The main thing is that a wing is doesn't have to be one long unsupported span. The lift/gravity forces and the thrust/drag forces can all be distributed and balanced along an arbitrary length (i.e. each portion of the wing has its own lift, and you can put engines all along the wing).

So I think if there's a limit, it's very very big unless you impose some other restriction on the design.
posted by madmethods at 10:24 AM on December 11, 2008

Well thanks to yesterday's fpp I found an article in a 1972 Popular Science magazine which described the biggest plane I've ever heard of. Check it out...

What Has 56 Wheels and Flies? The World's Largest Aircraft Of course, I don't believe that the plane was ever constructed as Google turns up nothing for the "Brute Lifter."

It's 985,000 pounds empty, but capable of handling a payload of up to 2.3 million pounds, or 8100 barrels of oil. And apparently longer than a football field between the endzones, so that's longer than 300 feet.
posted by trueluk at 10:25 AM on December 11, 2008

We're assuming the plane is not hollow, right?

Why not? Airplanes are already hollow. Think of how much empty space there is inside the fuselage to carry passengers and cargo. Fuel tanks are essentially big empty gaps in the wings. Cram it full of junk and there's still a surprising amount of empty space. If you want to get really nitty-gritty, airplane skin is generally made of aluminum honeycomb (self link) - see all that air there?

Anyway, that's sort of immaterial to the question at hand. Without thinking about it too much, we're probably limited by two major things right now: thrust and logistics. Actually, I'll throw fuel efficiency in there, too. Obviously, it takes more energy to move more weight, so you need bigger engines. Bigger engines burn more fuel, so what you'll start doing is carrying exponentially more fuel until all you've got is an aircraft full of fuel and nowhere to store anything.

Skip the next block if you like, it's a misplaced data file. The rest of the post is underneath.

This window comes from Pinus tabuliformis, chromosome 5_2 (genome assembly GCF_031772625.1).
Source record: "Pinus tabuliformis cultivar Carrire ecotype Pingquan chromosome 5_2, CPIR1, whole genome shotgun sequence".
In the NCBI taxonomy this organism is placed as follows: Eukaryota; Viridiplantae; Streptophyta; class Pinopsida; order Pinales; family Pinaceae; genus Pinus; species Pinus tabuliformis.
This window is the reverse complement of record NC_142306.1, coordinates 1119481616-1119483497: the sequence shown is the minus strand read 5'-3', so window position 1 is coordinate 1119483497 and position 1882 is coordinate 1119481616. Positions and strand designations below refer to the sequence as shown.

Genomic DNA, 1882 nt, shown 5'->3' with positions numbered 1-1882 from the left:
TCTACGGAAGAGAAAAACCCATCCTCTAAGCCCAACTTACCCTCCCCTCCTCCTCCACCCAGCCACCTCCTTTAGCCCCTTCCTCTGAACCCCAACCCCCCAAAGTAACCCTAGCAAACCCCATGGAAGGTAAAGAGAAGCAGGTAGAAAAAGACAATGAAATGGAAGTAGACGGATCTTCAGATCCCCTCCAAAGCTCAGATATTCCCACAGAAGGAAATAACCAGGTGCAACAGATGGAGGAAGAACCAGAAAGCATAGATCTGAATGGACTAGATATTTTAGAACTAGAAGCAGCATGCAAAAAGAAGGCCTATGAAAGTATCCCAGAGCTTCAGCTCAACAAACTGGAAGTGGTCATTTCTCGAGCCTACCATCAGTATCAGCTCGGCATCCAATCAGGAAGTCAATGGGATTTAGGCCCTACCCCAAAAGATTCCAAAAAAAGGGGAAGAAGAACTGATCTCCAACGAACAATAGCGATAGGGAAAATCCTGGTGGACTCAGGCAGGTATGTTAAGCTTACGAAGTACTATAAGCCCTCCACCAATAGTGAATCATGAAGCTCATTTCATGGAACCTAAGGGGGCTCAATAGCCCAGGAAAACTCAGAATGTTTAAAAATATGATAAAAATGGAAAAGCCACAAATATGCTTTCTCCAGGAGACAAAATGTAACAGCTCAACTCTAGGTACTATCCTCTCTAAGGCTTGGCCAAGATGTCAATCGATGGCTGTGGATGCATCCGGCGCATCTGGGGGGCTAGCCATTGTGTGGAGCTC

I'm speaking in terms of weight simply because that's really the limiting factor on aircraft. You could make a wing as long as you want, but the beams necessary to cantilever it without it snapping off in a stiff breeze would become increasingly larger and therefore heavier.

So, more weight means more lift necessary, and lift always induces drag. The two major components of drag are parasite drag (basically the body itself forcing air to stop or slow down) and induced drag, which is a function of lift. Doing some further math, you basically get drag as a function of not only lift but airspeed. So you need engines big enough to keep the airplane going fast enough that the wings can maintain lift.

Logistics will be your second hurdle to developing a *usable* large aircraft. The A380 had these problems early on - it's so large that many airports cannot accept it. Either the pavement is not sturdy enough to handle the weight, or the runways/taxiways aren't wide enough. Plus, to get all those people on and off in a timely fashion, you need multiple jetways for each aircraft. But you quickly run into a logistical limit where, even ignoring those issues, it simply takes too long to load and unload the airplane to make it cost effective. You make money by flying the airplane; if it takes you three hours to load passengers, it's not going to make much money. If all you're doing is going for size, though, this matters a whole lot less. Still, where are you going to land it? Probably in the water.

So, to answer your question - I don't have an answer. I haven't had to think about this for awhile, so I'm a little rusty, but I could probably do some back-of-the-napkin stuff when I get home if you're really that interested.
posted by backseatpilot at 10:29 AM on December 11, 2008

For the record, here's the largest aircraft ever built, and the one with the longest wingspan.

Though backseatpilot makes some good points regarding the largest *usable* aircraft, it's a bit of an aside from the main question. Lots of large airplane designs could be usable, assuming we retooled our ground-based infrastructure to handle them.
posted by craven_morhead at 10:48 AM on December 11, 2008

backseatpilot mentioned the A380, and I looked it up. The wikipedia main image is pretty sweet. Certainly a large vehicle.
posted by milqman at 10:51 AM on December 11, 2008

The technical term we use in the industry is "really fucking big".
posted by backseatpilot at 10:54 AM on December 11, 2008 [1 favorite]

(i.e. each portion of the wing has its own lift, and you can put engines all along the wing)